Global bonds are in first bear market in 76 years based on two centuries of data, says Deutsche Bank

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It’s been a terrible year for the financial markets and perhaps even more so when you weigh 2022 against more than two centuries of data.

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According to research by Deutsche Bank in 1786, global bonds are now in their first bear market in 76 years, having fallen 20% from their peak. The last time global bonds performed so poorly was in 1946, the year of the first session. The United Nations was organized in London after the end of World War II.

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ReadingA historic global bond-market crash threatens to liquidate the world’s most crowded trades, says BofA

Source: GFD, Deutsche Bank

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Much of the brutal sell-off in global bonds, which has driven yields in developed markets up, is expected of much higher interest rates as central banks try to combat the highest inflation in 40 years. As financial-market players rush to factor in much higher rates, they have aggressively sold off government bonds – pushing yields to several-year highs, particularly in the US.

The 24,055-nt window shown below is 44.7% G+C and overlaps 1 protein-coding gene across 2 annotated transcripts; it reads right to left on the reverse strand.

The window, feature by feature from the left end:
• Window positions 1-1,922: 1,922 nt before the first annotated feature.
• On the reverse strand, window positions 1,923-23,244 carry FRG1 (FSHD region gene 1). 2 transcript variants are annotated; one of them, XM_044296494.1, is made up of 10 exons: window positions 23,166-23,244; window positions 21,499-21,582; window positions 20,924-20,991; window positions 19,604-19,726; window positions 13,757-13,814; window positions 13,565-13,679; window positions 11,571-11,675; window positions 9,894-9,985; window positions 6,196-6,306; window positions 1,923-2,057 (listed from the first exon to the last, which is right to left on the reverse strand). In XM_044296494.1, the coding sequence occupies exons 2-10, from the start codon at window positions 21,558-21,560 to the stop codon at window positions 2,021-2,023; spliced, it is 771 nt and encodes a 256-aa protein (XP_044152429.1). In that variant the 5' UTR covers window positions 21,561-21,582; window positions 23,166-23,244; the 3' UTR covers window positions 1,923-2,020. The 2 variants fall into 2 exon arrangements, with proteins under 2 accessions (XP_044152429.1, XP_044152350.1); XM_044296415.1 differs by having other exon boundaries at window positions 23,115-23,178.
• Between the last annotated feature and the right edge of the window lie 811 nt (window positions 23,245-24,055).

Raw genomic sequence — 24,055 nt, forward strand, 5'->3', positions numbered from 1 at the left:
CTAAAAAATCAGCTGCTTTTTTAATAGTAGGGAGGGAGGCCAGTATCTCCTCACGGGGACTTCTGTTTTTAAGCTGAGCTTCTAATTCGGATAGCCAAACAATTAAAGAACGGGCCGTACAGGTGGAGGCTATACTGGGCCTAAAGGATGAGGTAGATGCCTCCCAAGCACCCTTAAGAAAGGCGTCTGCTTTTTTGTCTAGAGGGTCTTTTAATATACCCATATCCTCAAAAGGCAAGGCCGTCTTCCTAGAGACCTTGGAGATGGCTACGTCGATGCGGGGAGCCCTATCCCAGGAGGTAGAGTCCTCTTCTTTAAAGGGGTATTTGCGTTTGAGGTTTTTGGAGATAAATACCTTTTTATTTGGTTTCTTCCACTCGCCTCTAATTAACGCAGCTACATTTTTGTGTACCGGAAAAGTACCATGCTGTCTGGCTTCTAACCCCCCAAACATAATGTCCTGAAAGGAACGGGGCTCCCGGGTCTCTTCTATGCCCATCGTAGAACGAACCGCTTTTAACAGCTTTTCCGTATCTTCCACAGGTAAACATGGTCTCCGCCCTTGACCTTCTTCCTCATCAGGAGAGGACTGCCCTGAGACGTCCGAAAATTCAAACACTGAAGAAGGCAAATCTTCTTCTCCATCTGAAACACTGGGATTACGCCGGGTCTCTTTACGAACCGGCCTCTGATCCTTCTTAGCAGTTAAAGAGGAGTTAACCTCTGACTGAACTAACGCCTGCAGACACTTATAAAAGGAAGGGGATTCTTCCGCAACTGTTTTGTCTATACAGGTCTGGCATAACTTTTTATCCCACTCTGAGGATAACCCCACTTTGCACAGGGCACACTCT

Global government bonds have eroded a decade of positive nominal returns, based on rolling 10-year returns. “By the end of September 2022, this could be the worst rolling 10-year period for US bonds in history,” said Deutsche Bank researchers.

Deutsche Bank researcher Jim Reid, Henry Allen, said, “What makes this current period historically even worse is that we are now witnessing deep losses in nominal terms, which, for many countries, are the result of war or default. There has never been a sustained period outside before.” , Luke Templeman and Adrian Cox.

On Monday, investors and traders continued to sell Treasuries, lifting the policy-sensitive 2-year yield TMUBMUSD02Y,
4.315% or its highest level since August 14, 2007. Meanwhile, the rate TMBMKGB-02Y on the 2-year gilt,
The UK equivalent of the Treasury, the Bank of England soared above 4.5% as Gov. Andrew Bailey said policymakers would “not hesitate to change interest rates as necessary” to bring inflation down to 2%.

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